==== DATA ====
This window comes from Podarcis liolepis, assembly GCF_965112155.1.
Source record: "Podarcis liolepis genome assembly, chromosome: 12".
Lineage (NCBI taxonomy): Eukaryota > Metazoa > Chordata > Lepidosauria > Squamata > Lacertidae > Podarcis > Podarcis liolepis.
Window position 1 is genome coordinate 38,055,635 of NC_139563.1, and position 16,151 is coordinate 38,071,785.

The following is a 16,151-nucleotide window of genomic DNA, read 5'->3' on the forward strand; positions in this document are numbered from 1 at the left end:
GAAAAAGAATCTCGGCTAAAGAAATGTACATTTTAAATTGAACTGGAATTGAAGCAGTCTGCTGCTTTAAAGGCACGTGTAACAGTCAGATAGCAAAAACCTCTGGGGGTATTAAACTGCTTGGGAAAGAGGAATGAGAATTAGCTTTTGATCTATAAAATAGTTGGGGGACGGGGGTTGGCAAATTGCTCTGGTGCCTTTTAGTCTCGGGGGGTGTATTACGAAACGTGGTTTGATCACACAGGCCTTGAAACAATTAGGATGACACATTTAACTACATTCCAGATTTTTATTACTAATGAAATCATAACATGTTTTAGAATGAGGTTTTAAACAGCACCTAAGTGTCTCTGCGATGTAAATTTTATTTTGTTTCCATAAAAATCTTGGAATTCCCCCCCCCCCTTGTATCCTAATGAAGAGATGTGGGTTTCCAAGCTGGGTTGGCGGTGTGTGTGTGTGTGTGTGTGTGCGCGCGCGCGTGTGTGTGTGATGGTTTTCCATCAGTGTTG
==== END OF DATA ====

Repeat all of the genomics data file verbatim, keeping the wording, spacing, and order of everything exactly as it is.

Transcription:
This window comes from Podarcis liolepis, assembly GCF_965112155.1.
Source record: "Podarcis liolepis genome assembly, chromosome: 12".
Lineage (NCBI taxonomy): Eukaryota > Metazoa > Chordata > Lepidosauria > Squamata > Lacertidae > Podarcis > Podarcis liolepis.
Window position 1 is genome coordinate 38,055,635 of NC_139563.1, and position 16,151 is coordinate 38,071,785.

The following is a 16,151-nucleotide window of genomic DNA, read 5'->3' on the forward strand; positions in this document are numbered from 1 at the left end:
GAAAAAGAATCTCGGCTAAAGAAATGTACATTTTAAATTGAACTGGAATTGAAGCAGTCTGCTGCTTTAAAGGCACGTGTAACAGTCAGATAGCAAAAACCTCTGGGGGTATTAAACTGCTTGGGAAAGAGGAATGAGAATTAGCTTTTGATCTATAAAATAGTTGGGGGACGGGGGTTGGCAAATTGCTCTGGTGCCTTTTAGTCTCGGGGGGTGTATTACGAAACGTGGTTTGATCACACAGGCCTTGAAACAATTAGGATGACACATTTAACTACATTCCAGATTTTTATTACTAATGAAATCATAACATGTTTTAGAATGAGGTTTTAAACAGCACCTAAGTGTCTCTGCGATGTAAATTTTATTTTGTTTCCATAAAAATCTTGGAATTCCCCCCCCCCCTTGTATCCTAATGAAGAGATGTGGGTTTCCAAGCTGGGTTGGCGGTGTGTGTGTGTGTGTGTGTGTGCGCGCGCGCGTGTGTGTGTGATGGTTTTCCATCAGTGTTG